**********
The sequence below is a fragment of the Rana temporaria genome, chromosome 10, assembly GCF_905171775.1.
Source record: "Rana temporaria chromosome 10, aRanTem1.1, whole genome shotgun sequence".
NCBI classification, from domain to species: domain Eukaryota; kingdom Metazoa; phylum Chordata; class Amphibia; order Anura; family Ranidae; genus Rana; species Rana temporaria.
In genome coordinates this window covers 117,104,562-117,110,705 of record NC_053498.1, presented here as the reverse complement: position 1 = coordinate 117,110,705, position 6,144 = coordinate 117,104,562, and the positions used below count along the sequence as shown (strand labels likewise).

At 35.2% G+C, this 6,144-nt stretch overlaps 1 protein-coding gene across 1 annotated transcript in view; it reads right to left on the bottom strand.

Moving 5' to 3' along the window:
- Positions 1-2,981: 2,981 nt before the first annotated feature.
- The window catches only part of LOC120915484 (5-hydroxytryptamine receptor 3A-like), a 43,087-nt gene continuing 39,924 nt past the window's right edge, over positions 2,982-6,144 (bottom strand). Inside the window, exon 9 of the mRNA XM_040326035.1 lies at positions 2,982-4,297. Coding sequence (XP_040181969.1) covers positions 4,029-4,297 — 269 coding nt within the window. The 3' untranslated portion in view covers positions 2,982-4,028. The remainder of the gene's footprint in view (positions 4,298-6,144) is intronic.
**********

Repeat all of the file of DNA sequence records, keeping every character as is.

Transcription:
The sequence below is a fragment of the Rana temporaria genome, chromosome 10, assembly GCF_905171775.1.
Source record: "Rana temporaria chromosome 10, aRanTem1.1, whole genome shotgun sequence".
NCBI classification, from domain to species: domain Eukaryota; kingdom Metazoa; phylum Chordata; class Amphibia; order Anura; family Ranidae; genus Rana; species Rana temporaria.
In genome coordinates this window covers 117,104,562-117,110,705 of record NC_053498.1, presented here as the reverse complement: position 1 = coordinate 117,110,705, position 6,144 = coordinate 117,104,562, and the positions used below count along the sequence as shown (strand labels likewise).

At 35.2% G+C, this 6,144-nt stretch overlaps 1 protein-coding gene across 1 annotated transcript in view; it reads right to left on the bottom strand.

Moving 5' to 3' along the window:
- Positions 1-2,981: 2,981 nt before the first annotated feature.
- The window catches only part of LOC120915484 (5-hydroxytryptamine receptor 3A-like), a 43,087-nt gene continuing 39,924 nt past the window's right edge, over positions 2,982-6,144 (bottom strand). Inside the window, exon 9 of the mRNA XM_040326035.1 lies at positions 2,982-4,297. Coding sequence (XP_040181969.1) covers positions 4,029-4,297 — 269 coding nt within the window. The 3' untranslated portion in view covers positions 2,982-4,028. The remainder of the gene's footprint in view (positions 4,298-6,144) is intronic.